If ever we needed convincing that our politicians work for their own personal good we have it in spades. It has been a vicious political fight with every side using arguments entirely for their own agenda from prime minister David Cameron and his clinging to power, Boris Johnson and his goal for no 10., the truly terrible Nigel Farage with his racial bigotry, and the TUC as ever flying the flag of anti-establishment dressed up as caring.
The celebrities have also weighed in heavily. Bob Geldorf being embarrassing as usual, was making v signs on the Thames and upsetting the fish while the press, besotted as ever with David Beckham, reported his every word on the subject. Are we really so celebrity obsessed these days that we see footballers as qualified to advise us? Business celebrities and others have come out on one side or another. There is at least an argument that they may have some greater knowledge of the economics involved than the majority of people. It was an interesting move to have Theo Pathitis on the panel of a political debate. Are we looking at a future where business celebs merge with our politicians, and would that be a good thing or bad? Read more about the Brexit debate:
It is hardly surprising that the people are generally confused about what the whole thing is about. The whole campaign is a horror story of hatred, fired up by layers of the restless and sick of society and lit by dangerous and self-interested politicians. The horror of Jo Cox’s insane and pointless murder epitomises everything that has been so desperately wrong. Cameron has truly hoisted himself on his own petard on this one. Will we be voting on every matter, uninformed as we are from now on? Where does it stop? Scotland having not got part of the populace’s own way immediately started demanding another referendum as soon as the first was over. Will we too be demanding another one on the EU in 2017? And meanwhile, what about the man in the street, or indeed the average SME owner. Whenever the country is pre-election, business slows. We have seen the stock exchange and the pound see-saw. Global recession is at our finger tips depending on the vote (really? I rather doubt that Britain sans empire has that sort). Reality is that we feel uncertain about the future and are battling to shore up our businesses in amongst a mood of panic and uncertainty as if we haven’t had enough of that for the last six of seven years. Whoever is going to be in power in the future, I sincerely hope that they show a glimmer of doing what they are elected to do: a glimmer of listening to the people and doing right by the people who voted them in to represent them. And just a tad less of career politics of the most narcissistic on every side. Image: ShutterstockOn Thursday 23 June, the UK will vote on whether it wishes to remain in the EU. Karen Bexley, head of employment law at MLP Law, takes a look at the Brexit debate and gives comment on some of the potential changes to employment law following the referendum.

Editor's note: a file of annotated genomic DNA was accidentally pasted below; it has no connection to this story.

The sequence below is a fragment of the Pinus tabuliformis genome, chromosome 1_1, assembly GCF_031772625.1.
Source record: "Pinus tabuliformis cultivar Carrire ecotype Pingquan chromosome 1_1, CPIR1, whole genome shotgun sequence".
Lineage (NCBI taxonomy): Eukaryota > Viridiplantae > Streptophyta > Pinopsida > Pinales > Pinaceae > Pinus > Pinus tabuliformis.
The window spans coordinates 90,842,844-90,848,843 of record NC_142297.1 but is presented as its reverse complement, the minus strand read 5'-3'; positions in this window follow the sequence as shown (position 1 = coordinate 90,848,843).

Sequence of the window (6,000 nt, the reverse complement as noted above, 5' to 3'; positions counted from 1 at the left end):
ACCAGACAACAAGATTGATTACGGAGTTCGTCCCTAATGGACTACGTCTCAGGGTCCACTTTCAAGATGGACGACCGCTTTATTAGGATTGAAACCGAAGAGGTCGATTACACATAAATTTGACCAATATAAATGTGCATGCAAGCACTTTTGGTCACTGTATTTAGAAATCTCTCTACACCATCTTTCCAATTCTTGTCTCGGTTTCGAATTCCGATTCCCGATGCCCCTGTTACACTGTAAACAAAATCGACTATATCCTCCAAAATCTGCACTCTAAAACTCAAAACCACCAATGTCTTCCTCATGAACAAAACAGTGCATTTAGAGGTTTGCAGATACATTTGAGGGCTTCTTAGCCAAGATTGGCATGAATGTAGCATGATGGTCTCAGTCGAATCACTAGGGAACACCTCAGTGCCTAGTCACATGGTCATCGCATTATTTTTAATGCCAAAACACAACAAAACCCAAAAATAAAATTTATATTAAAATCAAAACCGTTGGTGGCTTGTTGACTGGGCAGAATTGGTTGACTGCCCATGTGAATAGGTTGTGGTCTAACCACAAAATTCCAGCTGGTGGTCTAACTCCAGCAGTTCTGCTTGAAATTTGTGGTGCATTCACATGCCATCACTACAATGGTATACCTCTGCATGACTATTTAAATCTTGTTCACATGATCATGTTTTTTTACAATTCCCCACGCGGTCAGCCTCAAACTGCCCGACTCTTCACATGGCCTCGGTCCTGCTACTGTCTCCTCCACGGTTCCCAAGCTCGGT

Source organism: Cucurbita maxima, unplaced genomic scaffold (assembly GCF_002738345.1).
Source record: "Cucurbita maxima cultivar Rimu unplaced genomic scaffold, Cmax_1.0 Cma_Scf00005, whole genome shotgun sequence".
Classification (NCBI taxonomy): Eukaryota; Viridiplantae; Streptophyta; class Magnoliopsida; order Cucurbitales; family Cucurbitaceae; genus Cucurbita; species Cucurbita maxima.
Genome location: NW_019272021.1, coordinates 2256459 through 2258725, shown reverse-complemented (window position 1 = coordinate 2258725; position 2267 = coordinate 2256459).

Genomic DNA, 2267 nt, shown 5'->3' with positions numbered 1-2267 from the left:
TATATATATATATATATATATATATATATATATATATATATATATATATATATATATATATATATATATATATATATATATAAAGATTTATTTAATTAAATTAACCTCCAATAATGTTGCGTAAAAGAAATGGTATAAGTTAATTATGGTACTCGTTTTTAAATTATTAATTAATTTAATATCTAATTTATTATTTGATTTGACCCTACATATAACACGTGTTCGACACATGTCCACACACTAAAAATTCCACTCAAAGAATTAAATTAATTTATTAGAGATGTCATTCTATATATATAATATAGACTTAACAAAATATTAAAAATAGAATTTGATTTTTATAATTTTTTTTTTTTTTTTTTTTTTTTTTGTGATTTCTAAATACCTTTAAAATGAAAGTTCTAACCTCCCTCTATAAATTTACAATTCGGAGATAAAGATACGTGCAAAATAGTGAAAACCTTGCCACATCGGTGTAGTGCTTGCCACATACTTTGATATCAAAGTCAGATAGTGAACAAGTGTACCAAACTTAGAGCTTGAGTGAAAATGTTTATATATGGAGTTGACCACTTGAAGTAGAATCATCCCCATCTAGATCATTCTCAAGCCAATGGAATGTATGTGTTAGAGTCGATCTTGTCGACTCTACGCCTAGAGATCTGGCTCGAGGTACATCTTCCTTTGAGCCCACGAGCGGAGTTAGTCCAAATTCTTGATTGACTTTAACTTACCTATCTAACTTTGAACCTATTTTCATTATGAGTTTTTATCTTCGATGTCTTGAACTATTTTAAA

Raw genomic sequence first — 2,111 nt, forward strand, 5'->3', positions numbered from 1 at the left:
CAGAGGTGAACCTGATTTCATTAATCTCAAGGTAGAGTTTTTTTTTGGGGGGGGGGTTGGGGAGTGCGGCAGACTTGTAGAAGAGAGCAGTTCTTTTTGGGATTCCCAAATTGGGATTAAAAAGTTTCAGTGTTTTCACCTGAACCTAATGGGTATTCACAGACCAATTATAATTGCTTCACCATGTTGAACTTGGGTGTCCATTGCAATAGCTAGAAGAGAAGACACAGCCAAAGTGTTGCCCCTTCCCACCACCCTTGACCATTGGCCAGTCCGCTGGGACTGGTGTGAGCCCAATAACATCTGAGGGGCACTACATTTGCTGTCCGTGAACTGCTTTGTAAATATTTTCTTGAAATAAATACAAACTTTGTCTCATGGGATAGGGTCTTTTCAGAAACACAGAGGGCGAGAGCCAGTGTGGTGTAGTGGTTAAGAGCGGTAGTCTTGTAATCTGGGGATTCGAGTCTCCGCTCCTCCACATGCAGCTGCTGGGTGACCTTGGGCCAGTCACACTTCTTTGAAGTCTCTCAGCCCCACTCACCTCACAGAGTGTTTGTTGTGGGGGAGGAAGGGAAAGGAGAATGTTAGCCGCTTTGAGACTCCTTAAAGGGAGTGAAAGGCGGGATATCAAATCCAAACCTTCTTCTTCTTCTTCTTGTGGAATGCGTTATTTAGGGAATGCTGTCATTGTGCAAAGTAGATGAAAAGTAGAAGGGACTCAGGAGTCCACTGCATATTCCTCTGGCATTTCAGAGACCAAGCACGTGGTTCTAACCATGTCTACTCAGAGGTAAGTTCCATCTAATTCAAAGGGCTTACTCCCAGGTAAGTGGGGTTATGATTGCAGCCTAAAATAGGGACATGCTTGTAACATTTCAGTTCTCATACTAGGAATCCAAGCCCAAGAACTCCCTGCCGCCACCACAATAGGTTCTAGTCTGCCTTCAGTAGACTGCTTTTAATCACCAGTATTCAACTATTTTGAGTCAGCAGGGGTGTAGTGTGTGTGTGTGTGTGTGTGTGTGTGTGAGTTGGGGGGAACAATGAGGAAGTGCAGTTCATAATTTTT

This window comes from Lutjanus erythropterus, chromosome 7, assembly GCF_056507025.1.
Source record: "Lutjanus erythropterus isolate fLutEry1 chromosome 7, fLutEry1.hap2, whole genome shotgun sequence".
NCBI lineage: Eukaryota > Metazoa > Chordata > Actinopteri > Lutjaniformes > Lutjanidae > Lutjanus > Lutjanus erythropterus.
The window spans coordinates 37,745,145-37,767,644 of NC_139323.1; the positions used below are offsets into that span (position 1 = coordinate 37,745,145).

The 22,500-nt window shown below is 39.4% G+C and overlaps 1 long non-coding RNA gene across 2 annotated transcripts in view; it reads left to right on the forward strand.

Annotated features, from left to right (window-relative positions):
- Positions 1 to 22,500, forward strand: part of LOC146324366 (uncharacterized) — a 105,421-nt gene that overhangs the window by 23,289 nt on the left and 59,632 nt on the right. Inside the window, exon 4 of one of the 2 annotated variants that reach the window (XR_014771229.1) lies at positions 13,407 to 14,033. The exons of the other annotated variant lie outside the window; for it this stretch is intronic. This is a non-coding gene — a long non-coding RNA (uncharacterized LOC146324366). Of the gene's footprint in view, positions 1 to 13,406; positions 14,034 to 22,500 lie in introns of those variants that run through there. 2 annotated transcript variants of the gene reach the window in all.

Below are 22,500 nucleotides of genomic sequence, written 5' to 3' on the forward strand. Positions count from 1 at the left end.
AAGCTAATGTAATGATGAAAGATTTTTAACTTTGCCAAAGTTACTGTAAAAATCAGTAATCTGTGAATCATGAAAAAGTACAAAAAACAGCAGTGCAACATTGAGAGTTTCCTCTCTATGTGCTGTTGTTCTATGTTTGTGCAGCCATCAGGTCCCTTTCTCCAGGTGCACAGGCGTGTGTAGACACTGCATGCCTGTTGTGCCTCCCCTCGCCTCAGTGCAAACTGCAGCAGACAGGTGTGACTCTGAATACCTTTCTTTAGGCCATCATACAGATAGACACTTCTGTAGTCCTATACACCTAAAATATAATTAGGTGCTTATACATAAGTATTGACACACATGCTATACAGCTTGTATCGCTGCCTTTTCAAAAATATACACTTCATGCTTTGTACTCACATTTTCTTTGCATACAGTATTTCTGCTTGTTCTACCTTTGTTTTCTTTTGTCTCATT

Necessary cookies are absolutely essential for the website to function properly. This category only includes cookies that ensures basic functionalities and security features of the website. These cookies do not store any personal information.
Any cookies that may not be particularly necessary for the website to function and is used specifically to collect user personal data via analytics, ads, other embedded contents are termed as non-necessary cookies. It is mandatory to procure user consent prior to running these cookies on your website.